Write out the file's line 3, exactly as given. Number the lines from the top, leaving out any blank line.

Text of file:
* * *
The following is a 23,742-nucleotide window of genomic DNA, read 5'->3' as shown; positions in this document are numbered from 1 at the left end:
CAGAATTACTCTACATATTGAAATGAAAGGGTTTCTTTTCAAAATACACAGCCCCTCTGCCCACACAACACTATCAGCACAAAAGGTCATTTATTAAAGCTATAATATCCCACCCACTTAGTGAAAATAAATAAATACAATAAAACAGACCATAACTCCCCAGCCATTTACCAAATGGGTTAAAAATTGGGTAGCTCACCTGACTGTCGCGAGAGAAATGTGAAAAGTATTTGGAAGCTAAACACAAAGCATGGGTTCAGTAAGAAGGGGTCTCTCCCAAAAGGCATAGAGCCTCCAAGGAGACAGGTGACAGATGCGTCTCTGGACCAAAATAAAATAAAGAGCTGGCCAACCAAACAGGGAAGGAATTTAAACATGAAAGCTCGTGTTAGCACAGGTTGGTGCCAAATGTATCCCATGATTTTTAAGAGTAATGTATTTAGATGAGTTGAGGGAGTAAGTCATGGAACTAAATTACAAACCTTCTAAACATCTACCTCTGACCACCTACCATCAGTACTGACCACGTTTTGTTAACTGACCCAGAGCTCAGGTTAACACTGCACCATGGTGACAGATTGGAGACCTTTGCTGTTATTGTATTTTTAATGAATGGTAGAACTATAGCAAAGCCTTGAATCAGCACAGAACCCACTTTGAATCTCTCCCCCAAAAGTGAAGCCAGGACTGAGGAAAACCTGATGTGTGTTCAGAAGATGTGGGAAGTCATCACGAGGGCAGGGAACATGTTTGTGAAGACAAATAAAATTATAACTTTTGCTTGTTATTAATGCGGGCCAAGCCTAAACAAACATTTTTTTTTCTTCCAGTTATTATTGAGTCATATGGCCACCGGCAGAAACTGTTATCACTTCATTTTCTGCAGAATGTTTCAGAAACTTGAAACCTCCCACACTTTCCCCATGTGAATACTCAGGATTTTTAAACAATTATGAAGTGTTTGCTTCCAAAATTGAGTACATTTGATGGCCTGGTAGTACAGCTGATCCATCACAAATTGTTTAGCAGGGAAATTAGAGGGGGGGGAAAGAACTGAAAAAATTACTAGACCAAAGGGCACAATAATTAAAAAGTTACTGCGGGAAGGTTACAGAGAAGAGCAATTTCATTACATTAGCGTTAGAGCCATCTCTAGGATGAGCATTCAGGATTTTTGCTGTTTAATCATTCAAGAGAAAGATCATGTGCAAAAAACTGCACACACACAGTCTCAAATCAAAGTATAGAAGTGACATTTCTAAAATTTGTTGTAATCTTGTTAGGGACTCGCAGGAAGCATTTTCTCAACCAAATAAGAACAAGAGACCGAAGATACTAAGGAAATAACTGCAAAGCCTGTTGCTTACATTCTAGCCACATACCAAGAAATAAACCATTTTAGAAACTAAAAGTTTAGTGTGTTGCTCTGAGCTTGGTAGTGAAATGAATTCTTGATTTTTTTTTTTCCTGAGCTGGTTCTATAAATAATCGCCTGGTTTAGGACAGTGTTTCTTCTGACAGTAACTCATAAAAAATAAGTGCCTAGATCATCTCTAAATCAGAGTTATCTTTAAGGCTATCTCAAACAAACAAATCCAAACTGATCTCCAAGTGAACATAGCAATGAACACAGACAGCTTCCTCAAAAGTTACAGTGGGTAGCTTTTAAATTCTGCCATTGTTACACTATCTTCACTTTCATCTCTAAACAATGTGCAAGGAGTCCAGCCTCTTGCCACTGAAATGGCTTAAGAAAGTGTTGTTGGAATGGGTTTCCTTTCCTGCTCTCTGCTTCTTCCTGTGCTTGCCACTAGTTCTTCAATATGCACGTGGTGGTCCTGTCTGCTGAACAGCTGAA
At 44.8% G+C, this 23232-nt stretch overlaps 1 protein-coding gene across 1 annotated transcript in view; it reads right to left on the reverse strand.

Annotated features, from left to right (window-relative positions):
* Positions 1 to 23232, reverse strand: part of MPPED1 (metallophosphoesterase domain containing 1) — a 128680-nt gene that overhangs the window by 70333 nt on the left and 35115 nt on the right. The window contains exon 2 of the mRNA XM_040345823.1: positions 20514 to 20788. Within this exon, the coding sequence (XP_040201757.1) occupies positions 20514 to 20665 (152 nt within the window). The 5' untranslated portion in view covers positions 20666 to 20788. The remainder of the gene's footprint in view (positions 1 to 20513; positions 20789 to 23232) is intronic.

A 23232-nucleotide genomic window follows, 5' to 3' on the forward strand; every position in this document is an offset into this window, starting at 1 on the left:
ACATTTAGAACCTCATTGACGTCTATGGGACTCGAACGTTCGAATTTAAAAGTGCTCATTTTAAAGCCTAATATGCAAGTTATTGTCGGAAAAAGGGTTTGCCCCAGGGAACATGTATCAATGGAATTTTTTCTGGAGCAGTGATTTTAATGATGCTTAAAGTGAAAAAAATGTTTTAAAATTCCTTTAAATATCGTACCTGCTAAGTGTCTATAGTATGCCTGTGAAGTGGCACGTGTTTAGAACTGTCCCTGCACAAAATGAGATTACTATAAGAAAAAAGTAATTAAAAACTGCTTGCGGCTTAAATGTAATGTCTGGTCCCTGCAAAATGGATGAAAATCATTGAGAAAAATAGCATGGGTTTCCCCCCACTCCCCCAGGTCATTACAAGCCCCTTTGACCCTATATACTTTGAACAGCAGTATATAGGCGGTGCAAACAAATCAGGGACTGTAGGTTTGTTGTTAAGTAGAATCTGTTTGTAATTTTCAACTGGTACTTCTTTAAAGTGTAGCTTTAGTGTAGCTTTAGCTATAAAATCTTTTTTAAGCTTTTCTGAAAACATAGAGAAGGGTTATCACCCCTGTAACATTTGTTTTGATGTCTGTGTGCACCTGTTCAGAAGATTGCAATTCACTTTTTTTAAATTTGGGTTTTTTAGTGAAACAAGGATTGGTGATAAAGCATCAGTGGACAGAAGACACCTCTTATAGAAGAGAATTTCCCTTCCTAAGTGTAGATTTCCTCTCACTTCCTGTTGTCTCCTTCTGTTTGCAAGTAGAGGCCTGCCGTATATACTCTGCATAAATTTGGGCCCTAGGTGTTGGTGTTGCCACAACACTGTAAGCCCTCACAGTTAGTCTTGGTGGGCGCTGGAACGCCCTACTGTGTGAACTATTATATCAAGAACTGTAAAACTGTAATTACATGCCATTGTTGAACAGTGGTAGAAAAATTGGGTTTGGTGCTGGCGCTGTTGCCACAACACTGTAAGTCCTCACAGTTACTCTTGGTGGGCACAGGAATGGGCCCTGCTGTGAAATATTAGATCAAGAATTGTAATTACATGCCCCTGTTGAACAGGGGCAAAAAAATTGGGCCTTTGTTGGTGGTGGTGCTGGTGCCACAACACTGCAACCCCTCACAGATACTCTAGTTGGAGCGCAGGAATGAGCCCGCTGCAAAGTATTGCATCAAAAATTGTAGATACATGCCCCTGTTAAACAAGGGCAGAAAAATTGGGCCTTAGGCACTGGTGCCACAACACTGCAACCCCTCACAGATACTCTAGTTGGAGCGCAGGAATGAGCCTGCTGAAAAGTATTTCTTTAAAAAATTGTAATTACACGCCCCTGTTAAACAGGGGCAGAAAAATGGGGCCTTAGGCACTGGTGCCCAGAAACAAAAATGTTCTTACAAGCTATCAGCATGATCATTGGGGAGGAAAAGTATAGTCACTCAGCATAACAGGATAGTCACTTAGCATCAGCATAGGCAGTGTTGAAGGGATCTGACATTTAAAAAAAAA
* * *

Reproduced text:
At 44.8% G+C, this 23232-nt stretch overlaps 1 protein-coding gene across 1 annotated transcript in view; it reads right to left on the reverse strand.